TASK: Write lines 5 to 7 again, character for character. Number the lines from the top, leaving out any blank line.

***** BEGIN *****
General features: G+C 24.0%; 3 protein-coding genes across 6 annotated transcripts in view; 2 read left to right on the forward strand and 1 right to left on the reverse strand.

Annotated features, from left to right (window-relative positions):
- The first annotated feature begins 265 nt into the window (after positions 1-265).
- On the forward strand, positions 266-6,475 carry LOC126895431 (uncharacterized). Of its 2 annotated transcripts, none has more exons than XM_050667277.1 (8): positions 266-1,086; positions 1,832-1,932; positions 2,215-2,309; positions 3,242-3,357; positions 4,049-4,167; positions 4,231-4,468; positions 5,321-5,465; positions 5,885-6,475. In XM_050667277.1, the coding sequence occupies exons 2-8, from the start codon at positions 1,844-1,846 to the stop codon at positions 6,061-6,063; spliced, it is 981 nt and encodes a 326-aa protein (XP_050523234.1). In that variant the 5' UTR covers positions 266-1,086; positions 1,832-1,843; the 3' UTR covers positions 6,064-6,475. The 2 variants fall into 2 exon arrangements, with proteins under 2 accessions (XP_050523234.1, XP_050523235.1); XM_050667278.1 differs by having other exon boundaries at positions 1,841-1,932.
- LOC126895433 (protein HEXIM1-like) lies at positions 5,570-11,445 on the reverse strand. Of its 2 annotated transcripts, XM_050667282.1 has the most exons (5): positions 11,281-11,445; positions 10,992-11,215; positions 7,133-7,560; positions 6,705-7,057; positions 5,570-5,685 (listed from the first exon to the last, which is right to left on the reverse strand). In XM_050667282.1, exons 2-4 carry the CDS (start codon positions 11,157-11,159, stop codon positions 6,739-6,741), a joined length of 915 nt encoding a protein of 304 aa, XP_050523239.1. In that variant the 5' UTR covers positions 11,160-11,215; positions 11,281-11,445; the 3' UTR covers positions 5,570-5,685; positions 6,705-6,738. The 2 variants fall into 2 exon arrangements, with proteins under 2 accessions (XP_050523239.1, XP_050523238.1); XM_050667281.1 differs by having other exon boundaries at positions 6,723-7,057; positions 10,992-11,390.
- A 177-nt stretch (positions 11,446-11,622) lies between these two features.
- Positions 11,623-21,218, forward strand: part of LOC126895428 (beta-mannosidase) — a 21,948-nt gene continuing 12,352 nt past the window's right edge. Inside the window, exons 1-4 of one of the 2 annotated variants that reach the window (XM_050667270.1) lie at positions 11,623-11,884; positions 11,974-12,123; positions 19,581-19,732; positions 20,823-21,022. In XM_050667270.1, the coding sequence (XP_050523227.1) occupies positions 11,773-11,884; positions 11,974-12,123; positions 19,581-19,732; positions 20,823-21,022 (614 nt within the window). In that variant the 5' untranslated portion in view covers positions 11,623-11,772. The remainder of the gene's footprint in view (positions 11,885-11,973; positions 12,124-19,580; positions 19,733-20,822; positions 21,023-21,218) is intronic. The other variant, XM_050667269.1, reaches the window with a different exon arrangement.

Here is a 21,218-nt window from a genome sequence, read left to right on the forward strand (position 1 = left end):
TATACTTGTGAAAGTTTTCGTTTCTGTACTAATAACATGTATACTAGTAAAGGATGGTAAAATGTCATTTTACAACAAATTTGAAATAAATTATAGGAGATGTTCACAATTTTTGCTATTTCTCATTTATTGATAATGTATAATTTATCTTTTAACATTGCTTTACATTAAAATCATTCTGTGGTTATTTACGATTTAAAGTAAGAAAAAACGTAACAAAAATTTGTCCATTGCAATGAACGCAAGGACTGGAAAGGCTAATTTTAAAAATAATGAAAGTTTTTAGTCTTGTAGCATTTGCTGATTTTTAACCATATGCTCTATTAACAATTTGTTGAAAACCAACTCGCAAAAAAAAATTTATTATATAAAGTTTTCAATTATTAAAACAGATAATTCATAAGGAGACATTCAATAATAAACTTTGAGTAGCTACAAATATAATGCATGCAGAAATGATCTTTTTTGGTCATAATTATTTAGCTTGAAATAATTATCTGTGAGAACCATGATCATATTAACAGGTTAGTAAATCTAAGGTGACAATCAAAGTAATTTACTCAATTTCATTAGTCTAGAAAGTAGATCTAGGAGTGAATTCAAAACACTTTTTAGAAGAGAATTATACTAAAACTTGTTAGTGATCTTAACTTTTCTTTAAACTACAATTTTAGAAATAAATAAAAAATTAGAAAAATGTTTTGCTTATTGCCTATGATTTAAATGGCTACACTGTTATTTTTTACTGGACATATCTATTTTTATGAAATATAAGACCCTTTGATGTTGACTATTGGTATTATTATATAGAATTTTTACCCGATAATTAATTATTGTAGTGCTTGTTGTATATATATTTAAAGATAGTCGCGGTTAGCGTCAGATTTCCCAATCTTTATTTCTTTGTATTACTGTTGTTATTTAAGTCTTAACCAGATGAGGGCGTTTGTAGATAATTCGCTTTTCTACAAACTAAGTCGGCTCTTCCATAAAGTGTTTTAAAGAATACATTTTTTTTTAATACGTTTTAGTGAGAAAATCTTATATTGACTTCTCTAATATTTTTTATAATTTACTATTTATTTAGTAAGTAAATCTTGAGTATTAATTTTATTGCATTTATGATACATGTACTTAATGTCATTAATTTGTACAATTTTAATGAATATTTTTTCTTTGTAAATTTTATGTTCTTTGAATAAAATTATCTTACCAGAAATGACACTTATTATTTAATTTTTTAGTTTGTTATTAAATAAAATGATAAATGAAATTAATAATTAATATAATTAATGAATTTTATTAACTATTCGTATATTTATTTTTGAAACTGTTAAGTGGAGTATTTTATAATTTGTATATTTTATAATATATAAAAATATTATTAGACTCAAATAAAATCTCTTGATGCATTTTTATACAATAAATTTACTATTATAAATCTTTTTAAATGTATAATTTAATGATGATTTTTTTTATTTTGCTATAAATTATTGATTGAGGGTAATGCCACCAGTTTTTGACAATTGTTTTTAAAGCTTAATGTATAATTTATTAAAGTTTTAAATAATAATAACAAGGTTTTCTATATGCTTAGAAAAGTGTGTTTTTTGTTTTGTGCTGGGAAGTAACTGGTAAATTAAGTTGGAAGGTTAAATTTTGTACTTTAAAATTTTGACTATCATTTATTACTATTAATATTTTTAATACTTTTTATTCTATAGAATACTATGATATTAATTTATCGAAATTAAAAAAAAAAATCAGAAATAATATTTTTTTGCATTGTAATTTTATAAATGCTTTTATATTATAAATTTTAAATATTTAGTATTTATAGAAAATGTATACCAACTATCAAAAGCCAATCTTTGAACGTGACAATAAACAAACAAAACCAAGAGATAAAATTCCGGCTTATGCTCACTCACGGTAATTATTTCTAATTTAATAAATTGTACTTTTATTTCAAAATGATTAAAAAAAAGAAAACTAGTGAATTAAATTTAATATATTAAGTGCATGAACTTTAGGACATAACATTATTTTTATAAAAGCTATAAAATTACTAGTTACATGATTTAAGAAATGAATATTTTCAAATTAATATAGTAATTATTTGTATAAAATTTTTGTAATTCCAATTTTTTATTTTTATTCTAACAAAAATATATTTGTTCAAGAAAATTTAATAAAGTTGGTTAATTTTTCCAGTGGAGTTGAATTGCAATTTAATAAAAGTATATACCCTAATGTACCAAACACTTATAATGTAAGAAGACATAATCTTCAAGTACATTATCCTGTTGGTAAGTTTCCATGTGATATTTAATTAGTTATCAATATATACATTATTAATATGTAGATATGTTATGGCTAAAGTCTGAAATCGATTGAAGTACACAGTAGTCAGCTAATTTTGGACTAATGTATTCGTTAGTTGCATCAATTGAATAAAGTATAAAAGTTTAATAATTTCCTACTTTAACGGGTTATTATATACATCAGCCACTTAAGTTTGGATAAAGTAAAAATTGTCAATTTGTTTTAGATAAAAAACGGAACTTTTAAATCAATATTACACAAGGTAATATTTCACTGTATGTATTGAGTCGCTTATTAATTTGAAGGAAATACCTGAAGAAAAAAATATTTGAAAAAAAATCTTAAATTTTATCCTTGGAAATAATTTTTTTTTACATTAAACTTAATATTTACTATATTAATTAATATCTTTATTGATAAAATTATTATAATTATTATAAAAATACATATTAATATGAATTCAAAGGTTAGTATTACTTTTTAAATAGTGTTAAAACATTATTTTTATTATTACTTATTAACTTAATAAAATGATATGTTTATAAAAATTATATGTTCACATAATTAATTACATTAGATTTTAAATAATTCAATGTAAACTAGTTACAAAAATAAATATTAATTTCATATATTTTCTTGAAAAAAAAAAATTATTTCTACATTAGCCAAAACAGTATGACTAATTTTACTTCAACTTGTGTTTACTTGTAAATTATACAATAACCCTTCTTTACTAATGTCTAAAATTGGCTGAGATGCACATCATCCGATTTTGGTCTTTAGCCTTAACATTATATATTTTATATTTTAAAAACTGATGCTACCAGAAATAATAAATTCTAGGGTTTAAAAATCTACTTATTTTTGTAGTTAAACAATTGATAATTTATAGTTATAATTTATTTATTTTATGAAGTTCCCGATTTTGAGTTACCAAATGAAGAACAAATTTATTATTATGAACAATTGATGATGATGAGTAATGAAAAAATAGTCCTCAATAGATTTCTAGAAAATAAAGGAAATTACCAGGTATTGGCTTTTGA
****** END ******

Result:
- LOC126895433 (protein HEXIM1-like) lies at positions 5,570-11,445 on the reverse strand. Of its 2 annotated transcripts, XM_050667282.1 has the most exons (5): positions 11,281-11,445; positions 10,992-11,215; positions 7,133-7,560; positions 6,705-7,057; positions 5,570-5,685 (listed from the first exon to the last, which is right to left on the reverse strand). In XM_050667282.1, exons 2-4 carry the CDS (start codon positions 11,157-11,159, stop codon positions 6,739-6,741), a joined length of 915 nt encoding a protein of 304 aa, XP_050523239.1. In that variant the 5' UTR covers positions 11,160-11,215; positions 11,281-11,445; the 3' UTR covers positions 5,570-5,685; positions 6,705-6,738. The 2 variants fall into 2 exon arrangements, with proteins under 2 accessions (XP_050523239.1, XP_050523238.1); XM_050667281.1 differs by having other exon boundaries at positions 6,723-7,057; positions 10,992-11,390.
- A 177-nt stretch (positions 11,446-11,622) lies between these two features.
- Positions 11,623-21,218, forward strand: part of LOC126895428 (beta-mannosidase) — a 21,948-nt gene continuing 12,352 nt past the window's right edge. Inside the window, exons 1-4 of one of the 2 annotated variants that reach the window (XM_050667270.1) lie at positions 11,623-11,884; positions 11,974-12,123; positions 19,581-19,732; positions 20,823-21,022. In XM_050667270.1, the coding sequence (XP_050523227.1) occupies positions 11,773-11,884; positions 11,974-12,123; positions 19,581-19,732; positions 20,823-21,022 (614 nt within the window). In that variant the 5' untranslated portion in view covers positions 11,623-11,772. The remainder of the gene's footprint in view (positions 11,885-11,973; positions 12,124-19,580; positions 19,733-20,822; positions 21,023-21,218) is intronic. The other variant, XM_050667269.1, reaches the window with a different exon arrangement.